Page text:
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U.S. home prices rose 13 percent over year

Average U.S. home prices climbed 13.43 percent over 12 months to June 30 and show no sign of hitting a peak, the U.S. Office of Federal Housing Enterprise Oversight said Thursday.
/ Source: The Associated Press

Average U.S. home prices jumped 13.4 percent from the second quarter of 2004 to the same period this year, the biggest increase for a comparable span in more than a quarter-century, federal regulators reported Thursday.

The figures released by the Office of Federal Housing Enterprise Oversight, the agency that oversees mortgage-finance giants Fannie Mae and Freddie Mac, were the latest affirmation of the housing boom that has pushed home sales to record highs as prices have surged.

“There is no evidence here of prices topping out,” the agency’s chief economist, Patrick Lawler, said in a statement. “On the contrary, house-price inflation continues to accelerate, as some areas that have experienced relatively slow (price) appreciation are picking up steam.”

Average home prices rose 13.4 percent on an annualized basis from the second quarter of 2004 to the second quarter of this year, the largest four-quarter increase since the second quarter of 1979, the new report showed. The figure is derived from an average of prices in April, May and June. Prices gained 3.2 percent in the latest April-June period for an annual rate of 12.8 percent.

Home prices continued to grow the fastest in the Pacific region and the slowest in the area that includes Texas, Oklahoma, Arkansas and Louisiana, according to the report. It said that prices in Arizona and Nevada continue to show “striking appreciation rates.”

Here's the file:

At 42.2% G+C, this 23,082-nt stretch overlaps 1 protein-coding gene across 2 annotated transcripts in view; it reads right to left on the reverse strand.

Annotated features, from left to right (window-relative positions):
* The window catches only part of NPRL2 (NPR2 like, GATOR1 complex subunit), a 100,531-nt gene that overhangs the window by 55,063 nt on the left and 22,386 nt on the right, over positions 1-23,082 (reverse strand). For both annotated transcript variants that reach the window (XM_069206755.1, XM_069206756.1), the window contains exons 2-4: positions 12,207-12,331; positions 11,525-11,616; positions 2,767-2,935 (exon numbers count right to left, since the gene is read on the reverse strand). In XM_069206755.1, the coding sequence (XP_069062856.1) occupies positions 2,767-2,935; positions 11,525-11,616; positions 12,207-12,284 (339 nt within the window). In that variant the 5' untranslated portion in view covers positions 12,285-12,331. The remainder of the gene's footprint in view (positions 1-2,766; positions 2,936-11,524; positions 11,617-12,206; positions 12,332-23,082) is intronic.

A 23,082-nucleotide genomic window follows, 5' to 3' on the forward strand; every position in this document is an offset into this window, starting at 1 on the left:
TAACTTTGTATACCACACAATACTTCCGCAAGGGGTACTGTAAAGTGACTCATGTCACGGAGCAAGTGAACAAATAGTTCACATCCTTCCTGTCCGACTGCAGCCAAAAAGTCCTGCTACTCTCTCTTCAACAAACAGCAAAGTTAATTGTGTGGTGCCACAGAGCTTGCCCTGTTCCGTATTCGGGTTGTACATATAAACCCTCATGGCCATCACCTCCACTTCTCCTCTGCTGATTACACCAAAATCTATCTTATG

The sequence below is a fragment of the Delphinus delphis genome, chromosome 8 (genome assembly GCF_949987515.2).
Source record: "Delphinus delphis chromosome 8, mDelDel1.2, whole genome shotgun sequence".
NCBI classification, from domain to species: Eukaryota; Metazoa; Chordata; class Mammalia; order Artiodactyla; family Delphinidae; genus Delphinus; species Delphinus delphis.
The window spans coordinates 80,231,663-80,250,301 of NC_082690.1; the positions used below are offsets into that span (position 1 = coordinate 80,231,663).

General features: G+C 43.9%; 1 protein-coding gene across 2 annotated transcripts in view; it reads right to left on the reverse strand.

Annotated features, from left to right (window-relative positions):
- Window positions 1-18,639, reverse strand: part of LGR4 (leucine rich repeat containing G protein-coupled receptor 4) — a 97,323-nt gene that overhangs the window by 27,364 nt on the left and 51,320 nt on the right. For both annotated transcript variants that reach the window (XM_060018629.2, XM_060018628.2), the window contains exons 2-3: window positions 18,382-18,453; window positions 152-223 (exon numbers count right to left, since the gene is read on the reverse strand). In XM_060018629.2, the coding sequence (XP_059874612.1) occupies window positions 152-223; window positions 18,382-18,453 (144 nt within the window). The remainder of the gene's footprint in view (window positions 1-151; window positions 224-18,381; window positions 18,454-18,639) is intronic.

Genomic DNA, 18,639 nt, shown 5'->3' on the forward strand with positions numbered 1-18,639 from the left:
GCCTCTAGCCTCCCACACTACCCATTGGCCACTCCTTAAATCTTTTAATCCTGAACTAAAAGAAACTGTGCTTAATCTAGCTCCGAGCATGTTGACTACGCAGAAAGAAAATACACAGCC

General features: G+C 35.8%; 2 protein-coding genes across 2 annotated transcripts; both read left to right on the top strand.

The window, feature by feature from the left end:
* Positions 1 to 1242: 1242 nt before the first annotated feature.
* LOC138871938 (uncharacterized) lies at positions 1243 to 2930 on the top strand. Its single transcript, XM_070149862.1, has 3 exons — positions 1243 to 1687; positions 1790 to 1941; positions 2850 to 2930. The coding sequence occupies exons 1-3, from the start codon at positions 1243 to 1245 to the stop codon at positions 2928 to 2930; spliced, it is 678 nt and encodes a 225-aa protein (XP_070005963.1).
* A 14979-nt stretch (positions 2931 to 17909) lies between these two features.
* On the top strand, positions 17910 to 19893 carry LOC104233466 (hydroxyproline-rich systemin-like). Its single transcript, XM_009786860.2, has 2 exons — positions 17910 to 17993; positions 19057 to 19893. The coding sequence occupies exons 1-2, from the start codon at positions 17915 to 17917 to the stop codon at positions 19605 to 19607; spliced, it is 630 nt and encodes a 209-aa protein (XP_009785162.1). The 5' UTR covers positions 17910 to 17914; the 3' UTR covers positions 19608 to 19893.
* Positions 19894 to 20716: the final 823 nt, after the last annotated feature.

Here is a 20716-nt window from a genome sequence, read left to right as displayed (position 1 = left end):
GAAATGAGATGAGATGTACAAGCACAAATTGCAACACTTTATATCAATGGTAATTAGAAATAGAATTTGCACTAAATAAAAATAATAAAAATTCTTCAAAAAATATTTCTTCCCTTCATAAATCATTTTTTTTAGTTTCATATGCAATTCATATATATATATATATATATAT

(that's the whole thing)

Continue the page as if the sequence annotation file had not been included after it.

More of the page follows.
New-home sales in July soared to a seasonally adjusted annual rate of 1.41 million units, according to the Commerce Department. That represented a 6.5 percent increase from June’s pace of 1.32 million units, which had been the previous record.

Federal Reserve Chairman Alan Greenspan has recently issued warnings about the sizzling housing market, saying that home prices may fall, slowing consumer spending — a chief ingredient for the economy’s robust health.

Greenspan also has voiced concern about the potential perils of risky interest-only mortgages and other exotic types of home loans that have been proliferating.

The OFHEO report, based on data from Fannie Mae and Freddie Mac on repeat sales and refinancings of single-family homes, also found that:

  • Nevada continues to have the fastest-rising home prices of all the states, with prices up 28.1 percent over the past year and 5.5 percent in the second quarter of 2005. However, for the first time since the fourth quarter of 2003, Las Vegas is not on the agency’s list of the 20 metropolitan areas with the fastest-growing home prices.
  • In Arizona, house prices leapt 9.7 percent in the second quarter, outstripping every other state.
  • Home prices in 30 of the 265 metropolitan areas rose by more than 25 percent from the second quarter of 2004 to the same period this year.
  • For the first time, Naples-Marco Island, Fla., topped the list of metropolitan areas with the highest rates of price increase. Bakersfield, Calif., was second.
  • Florida, California, Nevada and Arizona are no longer the only states represented in the top 20 metropolitan areas; Idaho and Utah have now entered.
  • Twenty-five states showed double-digit annual price growth and eight states had price rises exceeding 20 percent.